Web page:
The American Folk Art Museum is the largest public repository of Henry Darger’s oeuvre. This treasured collection amassed from gifts and purchases beginning in 1995 reveals the magnitude of the artist’s mastery of expression, and the scope of his creative process. Lesser-known are these collages that he surrounded himself with, originally pinned on the door and walls of his modest room located at 851 Webster Avenue in Chicago. These carefully selected images of children—mostly suggesting vulnerability, innocence, and fear—from newspapers, coloring books, and magazines seem to operate as daily performative presences in the visual storyboard for Darger’s art-making and literary practice.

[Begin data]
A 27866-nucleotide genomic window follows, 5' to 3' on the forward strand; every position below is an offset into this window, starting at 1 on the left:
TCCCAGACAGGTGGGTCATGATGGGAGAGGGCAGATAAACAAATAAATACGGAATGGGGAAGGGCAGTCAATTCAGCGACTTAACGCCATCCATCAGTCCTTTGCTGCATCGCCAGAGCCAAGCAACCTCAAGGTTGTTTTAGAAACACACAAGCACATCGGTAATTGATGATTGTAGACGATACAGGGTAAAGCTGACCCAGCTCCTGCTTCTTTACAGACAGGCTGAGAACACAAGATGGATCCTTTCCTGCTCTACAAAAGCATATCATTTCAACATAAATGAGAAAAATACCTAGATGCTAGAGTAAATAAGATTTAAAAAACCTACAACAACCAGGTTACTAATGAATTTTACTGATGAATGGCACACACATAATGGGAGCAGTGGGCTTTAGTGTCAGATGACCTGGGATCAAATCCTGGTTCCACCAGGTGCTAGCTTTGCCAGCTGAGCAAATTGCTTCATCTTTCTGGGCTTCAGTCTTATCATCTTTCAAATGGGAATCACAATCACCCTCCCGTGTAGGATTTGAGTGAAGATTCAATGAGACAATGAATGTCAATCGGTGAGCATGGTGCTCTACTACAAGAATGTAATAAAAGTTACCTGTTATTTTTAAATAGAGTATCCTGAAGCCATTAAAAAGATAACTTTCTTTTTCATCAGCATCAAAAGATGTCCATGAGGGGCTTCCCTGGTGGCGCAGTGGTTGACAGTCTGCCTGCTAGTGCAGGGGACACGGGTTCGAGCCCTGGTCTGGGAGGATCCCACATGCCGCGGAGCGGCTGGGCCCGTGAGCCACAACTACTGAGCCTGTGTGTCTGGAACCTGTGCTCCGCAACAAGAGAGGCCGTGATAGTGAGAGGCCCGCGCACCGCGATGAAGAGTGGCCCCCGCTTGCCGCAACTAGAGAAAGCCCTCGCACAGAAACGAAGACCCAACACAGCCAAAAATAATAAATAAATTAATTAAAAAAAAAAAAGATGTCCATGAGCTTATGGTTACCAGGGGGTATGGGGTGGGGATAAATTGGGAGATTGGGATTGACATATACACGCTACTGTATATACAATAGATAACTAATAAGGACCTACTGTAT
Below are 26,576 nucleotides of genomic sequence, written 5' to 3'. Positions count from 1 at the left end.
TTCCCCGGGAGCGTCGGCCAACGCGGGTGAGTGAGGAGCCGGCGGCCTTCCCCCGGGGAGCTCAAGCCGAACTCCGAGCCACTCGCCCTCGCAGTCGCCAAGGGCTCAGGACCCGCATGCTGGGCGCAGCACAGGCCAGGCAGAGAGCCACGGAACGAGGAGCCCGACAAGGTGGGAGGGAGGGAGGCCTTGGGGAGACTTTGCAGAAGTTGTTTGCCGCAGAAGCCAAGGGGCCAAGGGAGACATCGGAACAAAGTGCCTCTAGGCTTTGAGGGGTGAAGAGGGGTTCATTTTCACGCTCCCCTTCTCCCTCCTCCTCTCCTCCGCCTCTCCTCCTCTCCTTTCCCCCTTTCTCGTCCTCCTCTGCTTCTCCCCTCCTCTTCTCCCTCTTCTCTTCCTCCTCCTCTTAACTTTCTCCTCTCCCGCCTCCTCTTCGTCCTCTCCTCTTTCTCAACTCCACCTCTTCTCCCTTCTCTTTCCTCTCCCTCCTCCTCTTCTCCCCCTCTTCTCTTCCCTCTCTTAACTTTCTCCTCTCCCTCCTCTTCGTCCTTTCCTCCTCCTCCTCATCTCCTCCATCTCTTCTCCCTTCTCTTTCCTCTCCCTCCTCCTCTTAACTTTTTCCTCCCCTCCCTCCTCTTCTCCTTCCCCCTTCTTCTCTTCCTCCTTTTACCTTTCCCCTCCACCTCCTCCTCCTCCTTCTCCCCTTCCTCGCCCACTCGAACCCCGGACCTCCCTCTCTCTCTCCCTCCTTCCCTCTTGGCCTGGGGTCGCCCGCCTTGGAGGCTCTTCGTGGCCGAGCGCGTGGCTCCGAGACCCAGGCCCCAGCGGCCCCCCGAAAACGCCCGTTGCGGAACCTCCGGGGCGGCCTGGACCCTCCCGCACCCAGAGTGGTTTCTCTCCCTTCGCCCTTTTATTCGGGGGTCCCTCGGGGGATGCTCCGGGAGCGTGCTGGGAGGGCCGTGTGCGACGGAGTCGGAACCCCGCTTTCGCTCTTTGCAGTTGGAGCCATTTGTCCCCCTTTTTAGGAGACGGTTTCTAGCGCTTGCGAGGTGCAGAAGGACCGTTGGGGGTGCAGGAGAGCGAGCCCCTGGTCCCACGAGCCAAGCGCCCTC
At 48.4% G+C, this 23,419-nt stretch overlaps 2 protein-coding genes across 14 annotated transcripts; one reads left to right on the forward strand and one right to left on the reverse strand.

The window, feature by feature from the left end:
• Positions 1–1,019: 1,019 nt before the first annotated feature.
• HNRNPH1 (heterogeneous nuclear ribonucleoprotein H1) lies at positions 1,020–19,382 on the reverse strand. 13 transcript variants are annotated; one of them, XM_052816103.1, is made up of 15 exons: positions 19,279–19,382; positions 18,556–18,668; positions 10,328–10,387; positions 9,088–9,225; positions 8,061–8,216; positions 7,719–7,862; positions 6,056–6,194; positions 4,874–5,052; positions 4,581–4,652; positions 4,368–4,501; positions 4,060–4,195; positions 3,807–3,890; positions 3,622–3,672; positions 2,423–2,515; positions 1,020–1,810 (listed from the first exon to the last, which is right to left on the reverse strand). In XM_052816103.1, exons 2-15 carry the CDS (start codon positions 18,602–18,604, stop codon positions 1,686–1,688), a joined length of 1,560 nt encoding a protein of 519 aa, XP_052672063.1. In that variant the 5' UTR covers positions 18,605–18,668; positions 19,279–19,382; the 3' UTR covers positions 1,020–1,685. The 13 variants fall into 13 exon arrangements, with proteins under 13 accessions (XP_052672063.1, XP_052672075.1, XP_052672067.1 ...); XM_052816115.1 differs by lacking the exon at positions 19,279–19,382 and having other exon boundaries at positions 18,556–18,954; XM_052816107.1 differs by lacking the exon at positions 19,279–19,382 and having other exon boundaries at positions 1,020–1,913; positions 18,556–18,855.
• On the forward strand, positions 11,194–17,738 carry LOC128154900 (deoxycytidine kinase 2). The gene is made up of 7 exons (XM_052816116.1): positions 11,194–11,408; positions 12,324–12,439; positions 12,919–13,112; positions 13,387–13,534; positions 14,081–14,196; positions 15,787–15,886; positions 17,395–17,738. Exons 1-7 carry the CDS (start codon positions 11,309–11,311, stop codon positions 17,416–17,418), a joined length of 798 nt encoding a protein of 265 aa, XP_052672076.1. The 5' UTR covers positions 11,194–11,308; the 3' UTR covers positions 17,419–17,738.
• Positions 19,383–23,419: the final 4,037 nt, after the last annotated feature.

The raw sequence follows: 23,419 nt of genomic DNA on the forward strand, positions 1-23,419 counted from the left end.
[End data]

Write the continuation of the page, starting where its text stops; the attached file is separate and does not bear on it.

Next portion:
Darger’s obsession with children can be read from the standpoint of the dramatic experiences that fueled his childhood, but also from a critical stance on their problematic representation. This symbolic appropriation is pervasive in Darger’s entire oeuvre. AFAM’s collection is comprised of his double-sided scroll-like watercolors (originally bounded into three large scrapbooks composed of over 300 sheets), character studies surrounded with texts, sketches, source materials, personal records and library, and unpublished manuscripts. Among them are a 5,084-page autobiography titled The History of My Life; a six-volume weather report journal dated 1957 to 1967; a 15,145-page epic that echoes events of the American Civil War titled The Story of the Vivian Girls, in What Is Known as the Realms of the Unreal, of the Glandeco-Angelinian War Storm, Caused by the Child Slave Rebellion started in 1910-1912 after he escaped the Illinois Asylum for Feeble-Minded Children and finalized around 1938–39; a large planning journal in which Darger kept track of thousands of characters, battles, deaths, and events related to the previous fastidious novel; and a 10,531-page novel titled Further Adventures in Chicago: Crazy House started in 1939-1940.